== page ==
Law, Force and Diplomacy at Sea, first published in 1985, is one of the few comprehensive treatments on the subject from a strategic perspective. It offers a detailed strategic analysis of the background and outcome of the Third UN Conference on the Law of the Sea, and its naval implications.
The interplay between the interest of the naval powers in freedom of navigation and the interest of coastal states in control provides the setting for the strategic problems. The sea is taking on more properties of the land: it is becoming ‘territorialised’, and this is presenting fresh challenges and opportunities to which navies and their national governments have to respond.
This study is designed for students of naval strategy, for international lawyers and for students of international affairs who wish to think about the important security questions in the maritime environment.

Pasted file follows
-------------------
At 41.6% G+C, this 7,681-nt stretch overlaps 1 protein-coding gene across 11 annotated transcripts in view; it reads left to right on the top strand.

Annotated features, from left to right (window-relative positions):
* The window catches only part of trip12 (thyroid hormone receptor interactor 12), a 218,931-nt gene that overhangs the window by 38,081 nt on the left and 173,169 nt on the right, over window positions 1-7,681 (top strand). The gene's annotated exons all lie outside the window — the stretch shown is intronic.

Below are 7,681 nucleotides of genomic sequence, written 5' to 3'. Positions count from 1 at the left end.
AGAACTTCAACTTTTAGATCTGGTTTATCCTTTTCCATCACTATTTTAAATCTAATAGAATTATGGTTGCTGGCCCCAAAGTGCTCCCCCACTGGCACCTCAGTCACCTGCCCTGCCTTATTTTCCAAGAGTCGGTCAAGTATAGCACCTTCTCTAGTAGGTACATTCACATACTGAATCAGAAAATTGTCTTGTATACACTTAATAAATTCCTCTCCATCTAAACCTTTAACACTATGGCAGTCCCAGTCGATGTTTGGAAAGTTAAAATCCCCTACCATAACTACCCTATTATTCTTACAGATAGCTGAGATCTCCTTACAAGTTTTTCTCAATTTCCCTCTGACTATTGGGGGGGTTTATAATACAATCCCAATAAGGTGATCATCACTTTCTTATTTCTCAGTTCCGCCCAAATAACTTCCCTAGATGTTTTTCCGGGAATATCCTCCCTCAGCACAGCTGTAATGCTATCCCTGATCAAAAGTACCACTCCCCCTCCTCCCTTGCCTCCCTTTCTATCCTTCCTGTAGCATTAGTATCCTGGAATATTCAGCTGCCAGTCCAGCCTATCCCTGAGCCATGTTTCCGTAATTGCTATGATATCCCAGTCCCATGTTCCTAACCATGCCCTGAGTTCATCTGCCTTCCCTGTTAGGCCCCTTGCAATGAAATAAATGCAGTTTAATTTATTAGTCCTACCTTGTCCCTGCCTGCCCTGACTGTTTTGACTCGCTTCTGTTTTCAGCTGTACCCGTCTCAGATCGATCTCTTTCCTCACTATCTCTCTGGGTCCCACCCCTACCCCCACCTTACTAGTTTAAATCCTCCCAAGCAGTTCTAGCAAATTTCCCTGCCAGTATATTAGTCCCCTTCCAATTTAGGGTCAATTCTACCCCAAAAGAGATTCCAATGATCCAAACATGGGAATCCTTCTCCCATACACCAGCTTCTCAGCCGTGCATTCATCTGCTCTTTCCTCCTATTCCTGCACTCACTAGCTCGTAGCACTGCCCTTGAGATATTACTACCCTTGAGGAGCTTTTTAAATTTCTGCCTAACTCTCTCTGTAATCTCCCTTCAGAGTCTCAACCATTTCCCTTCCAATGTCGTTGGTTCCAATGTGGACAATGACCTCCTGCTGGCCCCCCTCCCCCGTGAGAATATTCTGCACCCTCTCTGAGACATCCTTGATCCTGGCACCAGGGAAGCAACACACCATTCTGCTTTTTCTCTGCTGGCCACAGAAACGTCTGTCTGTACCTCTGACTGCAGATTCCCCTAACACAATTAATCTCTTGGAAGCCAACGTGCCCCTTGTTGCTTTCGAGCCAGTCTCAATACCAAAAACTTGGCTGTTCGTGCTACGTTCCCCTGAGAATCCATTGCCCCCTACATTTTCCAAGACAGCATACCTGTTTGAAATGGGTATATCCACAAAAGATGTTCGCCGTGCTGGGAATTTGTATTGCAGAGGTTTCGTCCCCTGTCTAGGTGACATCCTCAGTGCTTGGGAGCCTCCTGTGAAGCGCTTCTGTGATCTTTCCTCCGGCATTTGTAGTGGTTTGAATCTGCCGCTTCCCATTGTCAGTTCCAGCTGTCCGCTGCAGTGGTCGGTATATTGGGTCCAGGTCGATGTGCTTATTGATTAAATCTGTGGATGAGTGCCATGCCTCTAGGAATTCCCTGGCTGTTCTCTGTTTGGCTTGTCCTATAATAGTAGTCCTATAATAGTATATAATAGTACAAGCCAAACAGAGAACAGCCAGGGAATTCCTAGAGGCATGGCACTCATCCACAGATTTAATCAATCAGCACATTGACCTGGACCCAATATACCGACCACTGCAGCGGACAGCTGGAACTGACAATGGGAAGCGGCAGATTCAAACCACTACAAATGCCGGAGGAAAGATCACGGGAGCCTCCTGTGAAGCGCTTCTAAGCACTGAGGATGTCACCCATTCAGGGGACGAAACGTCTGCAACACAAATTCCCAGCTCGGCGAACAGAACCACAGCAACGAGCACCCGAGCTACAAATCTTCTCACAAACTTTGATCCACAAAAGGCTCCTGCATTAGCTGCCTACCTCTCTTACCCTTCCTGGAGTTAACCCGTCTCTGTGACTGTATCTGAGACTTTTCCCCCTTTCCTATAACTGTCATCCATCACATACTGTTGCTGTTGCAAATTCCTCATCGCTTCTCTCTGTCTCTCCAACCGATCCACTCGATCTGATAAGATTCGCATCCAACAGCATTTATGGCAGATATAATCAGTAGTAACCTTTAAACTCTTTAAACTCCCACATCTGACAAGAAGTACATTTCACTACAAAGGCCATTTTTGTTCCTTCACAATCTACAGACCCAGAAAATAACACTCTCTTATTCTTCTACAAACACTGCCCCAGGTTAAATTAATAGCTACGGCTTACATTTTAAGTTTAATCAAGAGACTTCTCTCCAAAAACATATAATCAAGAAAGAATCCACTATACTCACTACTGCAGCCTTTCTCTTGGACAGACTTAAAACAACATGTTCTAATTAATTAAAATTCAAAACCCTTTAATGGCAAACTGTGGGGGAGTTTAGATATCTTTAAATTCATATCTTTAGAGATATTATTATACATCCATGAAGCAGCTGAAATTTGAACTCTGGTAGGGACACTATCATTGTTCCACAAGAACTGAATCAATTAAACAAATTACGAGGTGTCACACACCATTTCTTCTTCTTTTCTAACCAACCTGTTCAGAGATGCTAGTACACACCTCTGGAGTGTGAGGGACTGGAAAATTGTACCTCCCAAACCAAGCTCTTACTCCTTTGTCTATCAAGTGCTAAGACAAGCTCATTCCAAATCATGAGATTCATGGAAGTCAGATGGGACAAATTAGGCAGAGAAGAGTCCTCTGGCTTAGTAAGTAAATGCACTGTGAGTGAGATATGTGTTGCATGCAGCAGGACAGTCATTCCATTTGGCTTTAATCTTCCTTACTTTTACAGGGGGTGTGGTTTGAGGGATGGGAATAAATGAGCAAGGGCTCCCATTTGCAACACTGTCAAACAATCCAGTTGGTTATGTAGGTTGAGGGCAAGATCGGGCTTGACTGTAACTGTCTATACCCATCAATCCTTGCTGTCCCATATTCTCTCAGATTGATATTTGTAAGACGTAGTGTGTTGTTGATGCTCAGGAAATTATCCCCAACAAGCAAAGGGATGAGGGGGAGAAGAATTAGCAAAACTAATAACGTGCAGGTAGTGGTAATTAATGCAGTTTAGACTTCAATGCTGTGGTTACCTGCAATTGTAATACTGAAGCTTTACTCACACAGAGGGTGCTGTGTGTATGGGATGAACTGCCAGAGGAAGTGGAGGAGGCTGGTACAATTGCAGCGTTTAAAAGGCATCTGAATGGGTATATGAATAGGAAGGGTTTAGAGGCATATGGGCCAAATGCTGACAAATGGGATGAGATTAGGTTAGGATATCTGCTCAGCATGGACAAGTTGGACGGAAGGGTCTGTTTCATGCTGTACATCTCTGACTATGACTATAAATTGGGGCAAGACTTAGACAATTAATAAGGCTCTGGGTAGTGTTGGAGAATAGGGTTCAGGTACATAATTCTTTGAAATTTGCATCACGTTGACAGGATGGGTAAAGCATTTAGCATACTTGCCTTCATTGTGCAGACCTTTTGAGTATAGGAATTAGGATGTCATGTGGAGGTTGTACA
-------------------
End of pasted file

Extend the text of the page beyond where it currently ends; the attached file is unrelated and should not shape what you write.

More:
Table of Contents
List of Maps; Preface; List of Abbreviations; Part One: The Context 1. Between Law and War: the Problem 2. Between Past and Future: UNCLOS III 3. Into the Future: UNCLOS IV, V, VI, etc.; Part Two: The Implications 4. The 1982 UN Convention: the Military Dimension 5. Rights of Passage through Choke Points 6. The Seabed and Territorial Sea 7. EEZa and Naval Diplomacy 8. The Utility of Warships 9. Naval Policy and Plans 10. Policy at Sea? Appendix; References; Index